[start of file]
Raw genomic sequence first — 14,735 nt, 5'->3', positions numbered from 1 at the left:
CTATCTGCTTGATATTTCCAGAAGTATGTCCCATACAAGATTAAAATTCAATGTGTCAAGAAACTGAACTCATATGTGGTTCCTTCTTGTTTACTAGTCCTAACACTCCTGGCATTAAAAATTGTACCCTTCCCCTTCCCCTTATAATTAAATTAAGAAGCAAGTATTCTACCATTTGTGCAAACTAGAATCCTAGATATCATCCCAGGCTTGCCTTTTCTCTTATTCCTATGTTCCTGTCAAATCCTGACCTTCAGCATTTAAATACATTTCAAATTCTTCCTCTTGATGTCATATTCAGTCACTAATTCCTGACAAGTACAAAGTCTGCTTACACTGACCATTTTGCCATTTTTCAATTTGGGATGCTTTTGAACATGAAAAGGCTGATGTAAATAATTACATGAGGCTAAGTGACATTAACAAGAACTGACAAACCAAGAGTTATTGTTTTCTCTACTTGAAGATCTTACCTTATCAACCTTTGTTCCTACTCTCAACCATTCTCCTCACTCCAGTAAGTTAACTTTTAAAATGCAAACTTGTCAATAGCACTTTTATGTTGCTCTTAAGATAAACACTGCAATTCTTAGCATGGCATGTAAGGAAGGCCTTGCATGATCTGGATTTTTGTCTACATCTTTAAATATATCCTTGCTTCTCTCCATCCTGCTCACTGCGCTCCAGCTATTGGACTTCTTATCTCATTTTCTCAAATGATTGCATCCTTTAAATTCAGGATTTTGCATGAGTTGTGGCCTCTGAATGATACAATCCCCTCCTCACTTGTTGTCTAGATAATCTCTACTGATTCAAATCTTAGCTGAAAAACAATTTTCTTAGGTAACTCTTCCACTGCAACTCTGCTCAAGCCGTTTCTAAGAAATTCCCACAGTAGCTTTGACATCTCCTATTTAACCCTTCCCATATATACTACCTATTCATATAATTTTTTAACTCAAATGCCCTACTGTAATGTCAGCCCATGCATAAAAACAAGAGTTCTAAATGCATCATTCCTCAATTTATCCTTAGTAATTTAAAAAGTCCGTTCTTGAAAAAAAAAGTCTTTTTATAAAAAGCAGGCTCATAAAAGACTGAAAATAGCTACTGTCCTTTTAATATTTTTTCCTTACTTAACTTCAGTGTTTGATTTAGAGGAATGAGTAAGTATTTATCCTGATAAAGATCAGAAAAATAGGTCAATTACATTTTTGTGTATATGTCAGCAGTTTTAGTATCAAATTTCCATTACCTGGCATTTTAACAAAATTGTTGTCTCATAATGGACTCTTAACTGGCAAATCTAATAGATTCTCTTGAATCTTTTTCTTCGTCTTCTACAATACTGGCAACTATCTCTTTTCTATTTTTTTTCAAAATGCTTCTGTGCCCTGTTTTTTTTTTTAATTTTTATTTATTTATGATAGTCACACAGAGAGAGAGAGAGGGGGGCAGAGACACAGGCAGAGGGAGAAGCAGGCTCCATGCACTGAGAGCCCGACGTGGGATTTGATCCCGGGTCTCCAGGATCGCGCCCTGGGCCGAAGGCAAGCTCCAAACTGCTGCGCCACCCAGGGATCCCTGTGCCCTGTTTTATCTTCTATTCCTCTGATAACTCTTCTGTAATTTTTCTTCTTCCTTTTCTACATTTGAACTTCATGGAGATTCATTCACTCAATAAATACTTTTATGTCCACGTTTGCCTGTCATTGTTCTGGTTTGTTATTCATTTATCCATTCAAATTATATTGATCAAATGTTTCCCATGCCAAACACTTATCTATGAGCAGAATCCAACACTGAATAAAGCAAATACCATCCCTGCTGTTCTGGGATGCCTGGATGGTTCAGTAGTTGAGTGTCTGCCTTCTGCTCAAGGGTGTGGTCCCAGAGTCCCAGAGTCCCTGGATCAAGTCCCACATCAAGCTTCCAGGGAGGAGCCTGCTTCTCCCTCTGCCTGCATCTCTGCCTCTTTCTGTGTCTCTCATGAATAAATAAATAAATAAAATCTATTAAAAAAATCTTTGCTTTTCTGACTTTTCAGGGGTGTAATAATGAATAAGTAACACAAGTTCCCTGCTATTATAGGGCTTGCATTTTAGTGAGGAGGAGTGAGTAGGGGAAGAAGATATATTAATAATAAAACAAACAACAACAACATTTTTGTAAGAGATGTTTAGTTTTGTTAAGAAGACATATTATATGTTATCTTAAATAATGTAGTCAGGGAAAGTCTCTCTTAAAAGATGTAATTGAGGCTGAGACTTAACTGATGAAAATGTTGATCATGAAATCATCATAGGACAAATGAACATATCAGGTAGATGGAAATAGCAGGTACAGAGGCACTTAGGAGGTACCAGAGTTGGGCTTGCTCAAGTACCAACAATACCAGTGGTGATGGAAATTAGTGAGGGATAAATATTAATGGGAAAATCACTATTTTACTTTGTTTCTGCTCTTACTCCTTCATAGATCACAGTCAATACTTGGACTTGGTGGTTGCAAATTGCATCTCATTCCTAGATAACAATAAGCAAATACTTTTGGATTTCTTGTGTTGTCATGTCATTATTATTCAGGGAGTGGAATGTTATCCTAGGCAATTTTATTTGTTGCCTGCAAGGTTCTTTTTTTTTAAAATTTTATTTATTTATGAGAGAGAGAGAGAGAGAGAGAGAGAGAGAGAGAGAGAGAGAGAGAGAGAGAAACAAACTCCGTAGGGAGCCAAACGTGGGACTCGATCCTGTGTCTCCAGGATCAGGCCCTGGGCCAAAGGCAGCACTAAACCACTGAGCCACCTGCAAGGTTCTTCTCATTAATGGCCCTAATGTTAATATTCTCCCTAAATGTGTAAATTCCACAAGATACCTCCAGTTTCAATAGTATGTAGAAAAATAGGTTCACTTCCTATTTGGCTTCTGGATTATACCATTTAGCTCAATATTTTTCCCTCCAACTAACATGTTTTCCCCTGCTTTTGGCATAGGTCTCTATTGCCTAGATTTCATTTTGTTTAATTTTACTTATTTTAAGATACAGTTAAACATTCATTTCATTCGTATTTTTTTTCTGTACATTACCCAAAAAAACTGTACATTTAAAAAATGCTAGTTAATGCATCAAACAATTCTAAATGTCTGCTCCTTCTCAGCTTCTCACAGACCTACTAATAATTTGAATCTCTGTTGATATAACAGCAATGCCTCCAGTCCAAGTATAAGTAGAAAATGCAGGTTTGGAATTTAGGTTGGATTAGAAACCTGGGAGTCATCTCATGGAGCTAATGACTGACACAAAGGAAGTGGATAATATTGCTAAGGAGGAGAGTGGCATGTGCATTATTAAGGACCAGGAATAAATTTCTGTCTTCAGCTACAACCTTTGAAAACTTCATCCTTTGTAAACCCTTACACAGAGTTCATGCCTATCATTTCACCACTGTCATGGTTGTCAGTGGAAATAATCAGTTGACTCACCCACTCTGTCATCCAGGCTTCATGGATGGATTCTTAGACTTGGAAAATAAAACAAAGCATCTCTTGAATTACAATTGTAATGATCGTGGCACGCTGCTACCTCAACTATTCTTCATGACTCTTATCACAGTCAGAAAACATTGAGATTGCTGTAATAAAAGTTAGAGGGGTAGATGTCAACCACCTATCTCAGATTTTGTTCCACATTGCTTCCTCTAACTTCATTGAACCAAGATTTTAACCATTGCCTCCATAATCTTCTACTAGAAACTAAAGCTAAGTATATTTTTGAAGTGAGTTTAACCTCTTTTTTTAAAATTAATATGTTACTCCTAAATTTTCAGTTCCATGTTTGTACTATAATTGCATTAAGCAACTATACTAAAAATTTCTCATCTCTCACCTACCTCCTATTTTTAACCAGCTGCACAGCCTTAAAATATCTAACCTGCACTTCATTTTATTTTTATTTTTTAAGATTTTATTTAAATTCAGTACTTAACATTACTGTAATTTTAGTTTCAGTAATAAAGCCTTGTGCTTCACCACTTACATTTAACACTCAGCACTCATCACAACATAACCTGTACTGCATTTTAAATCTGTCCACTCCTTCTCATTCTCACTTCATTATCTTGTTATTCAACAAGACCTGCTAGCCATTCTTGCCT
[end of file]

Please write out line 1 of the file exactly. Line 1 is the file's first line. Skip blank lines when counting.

Raw genomic sequence first — 14,735 nt, 5'->3', positions numbered from 1 at the left: